New outdoor guidebooks keep wanderers on track

August 26, 2008

Text CR Jack Christie
Photo CR Louise Christie
Original Article

A massive public campaign led to the creation of Stein Valley Nlaka’pamux Heritage Park in 1995.

Well-written guidebooks are worth their weight in time—as in, time well spent consulting one in advance of an adventure. That’s particularly true here in B.C., where, from one year to the next, roads are washed out by monsoon rains and new trails appear under the aegis of local stewardship groups.

At the same time, new parks mushroom in urban regions and, on a larger scale, within the vast wilderness that lies beyond sidewalk’s end. Whether you’re looking for an afternoon bike ride or a weeklong backcountry traverse, two recently published outdoor guides make ideal companions for summer exploration.

Gordon White originally published Stein Valley Wilderness Guidebook in 1991. In 1995, a 107,191-hectare provincial park was created, during the waning months of Mike Harcourt’s NDP government. The Stein Valley Nlaka’pamux Heritage Park, west of Lytton, came about after two decades of hard-fought lobbying by a coalition of conservation groups and First Nations. Interviewed at his North Vancouver home, White spoke with the Georgia Straight about the significance of that achievement.

“In terms of First Nations’ rights and wilderness protection on a grassroots level, the Stein is one of the great success stories in Canadian history,” White affirmed. “The park’s creation came from a kaleidoscope of groups working together.”

Indeed, one of the major themes that echo through the freshly updated edition is that the Stein Valley would not have received official protection without massive public support. White devotes an entire chapter in his exhaustively researched Stein Valley Wilderness Guidebook (Selcouth Publishing, $24.95, to the larger topic of the politics of wilderness protection in this decade, as focused through that lens. Suffice it to say that what was achieved in the Stein has come to serve as a template for future successes.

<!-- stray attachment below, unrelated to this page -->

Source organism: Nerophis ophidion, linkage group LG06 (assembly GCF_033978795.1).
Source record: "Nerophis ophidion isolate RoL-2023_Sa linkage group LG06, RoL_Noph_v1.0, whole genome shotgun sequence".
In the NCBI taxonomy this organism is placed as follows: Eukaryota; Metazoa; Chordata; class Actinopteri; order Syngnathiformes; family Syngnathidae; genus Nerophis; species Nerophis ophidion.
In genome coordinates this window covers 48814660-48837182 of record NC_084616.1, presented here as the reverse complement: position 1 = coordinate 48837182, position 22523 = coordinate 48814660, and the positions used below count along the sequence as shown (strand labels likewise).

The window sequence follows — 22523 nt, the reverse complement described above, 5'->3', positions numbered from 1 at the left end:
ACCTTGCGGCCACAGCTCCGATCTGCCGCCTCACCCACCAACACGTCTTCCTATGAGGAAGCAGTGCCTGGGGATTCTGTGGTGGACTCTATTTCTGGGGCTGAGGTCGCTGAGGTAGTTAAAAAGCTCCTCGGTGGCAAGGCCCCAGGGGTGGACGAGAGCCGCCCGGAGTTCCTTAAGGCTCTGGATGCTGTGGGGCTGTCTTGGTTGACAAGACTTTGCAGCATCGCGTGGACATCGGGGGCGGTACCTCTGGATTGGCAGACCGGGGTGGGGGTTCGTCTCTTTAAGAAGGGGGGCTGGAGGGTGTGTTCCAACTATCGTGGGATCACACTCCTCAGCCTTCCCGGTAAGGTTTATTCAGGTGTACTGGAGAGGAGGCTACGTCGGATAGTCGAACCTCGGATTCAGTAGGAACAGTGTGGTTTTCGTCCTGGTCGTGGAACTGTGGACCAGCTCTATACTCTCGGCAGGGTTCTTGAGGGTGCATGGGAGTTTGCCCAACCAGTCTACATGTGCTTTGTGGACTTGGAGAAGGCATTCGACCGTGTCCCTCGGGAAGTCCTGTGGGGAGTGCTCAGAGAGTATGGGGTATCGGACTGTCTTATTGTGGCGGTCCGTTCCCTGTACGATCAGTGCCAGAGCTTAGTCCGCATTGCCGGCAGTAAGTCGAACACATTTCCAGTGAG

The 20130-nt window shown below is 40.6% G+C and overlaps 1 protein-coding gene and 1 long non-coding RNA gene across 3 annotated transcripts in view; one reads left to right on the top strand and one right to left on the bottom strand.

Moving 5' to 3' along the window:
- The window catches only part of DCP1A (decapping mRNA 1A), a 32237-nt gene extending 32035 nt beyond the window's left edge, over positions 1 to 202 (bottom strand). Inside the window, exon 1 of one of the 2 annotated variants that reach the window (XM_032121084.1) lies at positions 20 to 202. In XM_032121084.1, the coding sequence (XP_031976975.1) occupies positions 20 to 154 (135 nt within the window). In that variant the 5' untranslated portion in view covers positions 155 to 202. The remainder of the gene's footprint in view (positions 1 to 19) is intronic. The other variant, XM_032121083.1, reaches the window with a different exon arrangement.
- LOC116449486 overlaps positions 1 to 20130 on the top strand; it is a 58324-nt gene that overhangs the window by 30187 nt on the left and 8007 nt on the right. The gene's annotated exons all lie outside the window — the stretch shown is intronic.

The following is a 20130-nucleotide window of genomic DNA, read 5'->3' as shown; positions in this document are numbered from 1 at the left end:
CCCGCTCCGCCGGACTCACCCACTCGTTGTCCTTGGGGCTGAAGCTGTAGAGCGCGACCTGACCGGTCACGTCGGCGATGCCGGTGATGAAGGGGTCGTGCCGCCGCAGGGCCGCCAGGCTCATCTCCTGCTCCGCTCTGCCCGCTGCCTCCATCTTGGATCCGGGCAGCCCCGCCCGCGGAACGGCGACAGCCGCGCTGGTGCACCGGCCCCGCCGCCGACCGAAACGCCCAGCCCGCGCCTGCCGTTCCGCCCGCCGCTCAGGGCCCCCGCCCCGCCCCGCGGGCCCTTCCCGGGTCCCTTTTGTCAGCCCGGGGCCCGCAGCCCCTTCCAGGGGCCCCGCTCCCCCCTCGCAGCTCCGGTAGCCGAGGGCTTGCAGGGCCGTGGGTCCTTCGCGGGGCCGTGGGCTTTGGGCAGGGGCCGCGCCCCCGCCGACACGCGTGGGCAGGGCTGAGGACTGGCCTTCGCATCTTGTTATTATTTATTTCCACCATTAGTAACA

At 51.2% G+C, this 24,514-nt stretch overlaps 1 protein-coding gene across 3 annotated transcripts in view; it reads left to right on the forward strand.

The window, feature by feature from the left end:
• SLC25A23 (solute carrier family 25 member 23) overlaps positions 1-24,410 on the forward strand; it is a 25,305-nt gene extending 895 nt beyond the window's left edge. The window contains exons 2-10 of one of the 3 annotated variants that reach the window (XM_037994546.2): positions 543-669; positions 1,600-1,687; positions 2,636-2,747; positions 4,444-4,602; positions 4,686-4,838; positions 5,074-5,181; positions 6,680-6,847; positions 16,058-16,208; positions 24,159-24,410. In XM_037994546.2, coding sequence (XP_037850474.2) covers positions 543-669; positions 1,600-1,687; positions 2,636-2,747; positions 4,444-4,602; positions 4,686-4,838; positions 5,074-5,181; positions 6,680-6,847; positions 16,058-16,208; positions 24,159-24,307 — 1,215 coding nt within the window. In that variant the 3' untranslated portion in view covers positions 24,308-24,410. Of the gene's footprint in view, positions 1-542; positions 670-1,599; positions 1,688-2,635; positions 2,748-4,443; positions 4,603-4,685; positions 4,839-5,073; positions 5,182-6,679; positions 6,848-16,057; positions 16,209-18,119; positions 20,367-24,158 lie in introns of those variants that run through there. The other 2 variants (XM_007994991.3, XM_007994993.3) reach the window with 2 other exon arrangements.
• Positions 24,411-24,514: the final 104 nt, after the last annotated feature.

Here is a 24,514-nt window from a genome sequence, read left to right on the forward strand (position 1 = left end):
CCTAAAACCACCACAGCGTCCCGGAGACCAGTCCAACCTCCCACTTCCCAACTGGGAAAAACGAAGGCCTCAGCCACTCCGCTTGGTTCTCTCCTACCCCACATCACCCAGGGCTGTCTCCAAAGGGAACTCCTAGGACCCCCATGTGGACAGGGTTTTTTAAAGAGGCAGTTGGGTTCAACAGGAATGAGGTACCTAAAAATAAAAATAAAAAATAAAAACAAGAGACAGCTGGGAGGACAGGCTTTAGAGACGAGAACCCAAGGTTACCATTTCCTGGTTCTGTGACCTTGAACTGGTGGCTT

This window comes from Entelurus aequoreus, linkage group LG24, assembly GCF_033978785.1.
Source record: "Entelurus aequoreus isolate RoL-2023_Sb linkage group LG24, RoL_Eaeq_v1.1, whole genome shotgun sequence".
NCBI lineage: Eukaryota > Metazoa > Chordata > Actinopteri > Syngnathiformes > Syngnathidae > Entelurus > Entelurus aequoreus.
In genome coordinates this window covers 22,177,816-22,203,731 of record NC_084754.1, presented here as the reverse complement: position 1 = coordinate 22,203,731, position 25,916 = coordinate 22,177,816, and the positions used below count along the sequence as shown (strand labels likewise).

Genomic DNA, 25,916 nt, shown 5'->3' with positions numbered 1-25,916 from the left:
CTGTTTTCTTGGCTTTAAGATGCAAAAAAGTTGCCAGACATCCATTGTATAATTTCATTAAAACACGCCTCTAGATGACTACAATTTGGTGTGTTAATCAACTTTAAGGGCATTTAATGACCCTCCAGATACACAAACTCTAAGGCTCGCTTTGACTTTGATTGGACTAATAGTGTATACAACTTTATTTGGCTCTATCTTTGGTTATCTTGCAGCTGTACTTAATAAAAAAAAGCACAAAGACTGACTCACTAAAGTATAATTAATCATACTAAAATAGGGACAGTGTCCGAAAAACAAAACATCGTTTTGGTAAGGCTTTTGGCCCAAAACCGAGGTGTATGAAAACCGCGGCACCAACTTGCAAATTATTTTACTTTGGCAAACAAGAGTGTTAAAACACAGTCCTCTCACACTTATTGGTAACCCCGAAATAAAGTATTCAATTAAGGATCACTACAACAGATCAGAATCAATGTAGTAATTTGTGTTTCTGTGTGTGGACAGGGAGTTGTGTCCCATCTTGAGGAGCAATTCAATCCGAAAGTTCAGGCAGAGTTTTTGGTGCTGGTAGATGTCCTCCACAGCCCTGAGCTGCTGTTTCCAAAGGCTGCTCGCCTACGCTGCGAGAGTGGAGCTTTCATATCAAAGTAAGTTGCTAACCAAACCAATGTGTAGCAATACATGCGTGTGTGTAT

“In part, I used the first edition as a soapbox to make the case for preserving the entire Stein watershed,” he said. “The new edition addresses the threat of underfunding. Between the Glen Clark and Gordon Campbell governments, funding to B.C. provincial parks has been reduced by 40 percent over the past decade.”

During the same time, White observed that public apathy replaced activism. “There’s more cynicism about the political process now than in the 1980s and ’90s. People have to get reconnected.” How is that going to happen? “By getting out and experiencing wilderness paradises like the Stein, and more especially in northern B.C. in places like the Chilcotin, the Taku, the Skeena, and the Stikine headwaters. There are some big wilderness issues up there.”

White noted that, to B.C. Parks’ credit, since the establishment of the Stein Valley Nlaka’pamux Heritage Park, river crossings have been improved in the protected area, bear-proof food lockers have been installed from the lower valley to the alpine, and much of the trail network damaged or obliterated by forest fires in the upper canyon in 1996 has recently been brushed out.

Despite washouts in 2003 on the Lizzie Lake Forest Service Road, which once allowed trekkers to drive to the park’s western approach near Mount Currie, a new 12-kilometre trail now leads around the worst-affected areas. “Sure it adds an extra day to a visit, but I’m trying to let people know how very pleasant the new trail is,” White said with obvious delight.

The same enthusiasm for exploring new routes infuses Whistler Mountain Bike Guide, by Brian Finestone and Kevin Hodder (Quickdraw Publications, $23.25, Finestone spoke with the Georgia Straight from the cab of his truck while inspecting trails in the Whistler Mountain Bike Park, which he manages.

“Despite the fact that there are several detailed maps to bike trails around the valley, we saw a void in the self-guided–book market,” he explained. Finestone and Hodder previously identified a similar need among skiers and snowboarders: their two-volume trail guide to Whistler and Blackcomb grew out of experiences gained when the two worked as patrollers on the twin mountains during winter.

The latest project came when Finestone took up mountain biking after a hiatus of several years. “I had so many bikes stolen that I stopped riding for a while,” he said. “When I decided to get back into the saddle, I found it hard to find the trails I was hearing about. There’s been a meteoric rise in trail construction, but for many of them it’s sort of like lore. You have to find the right guy at the right bike shop, then follow his cryptic directions.”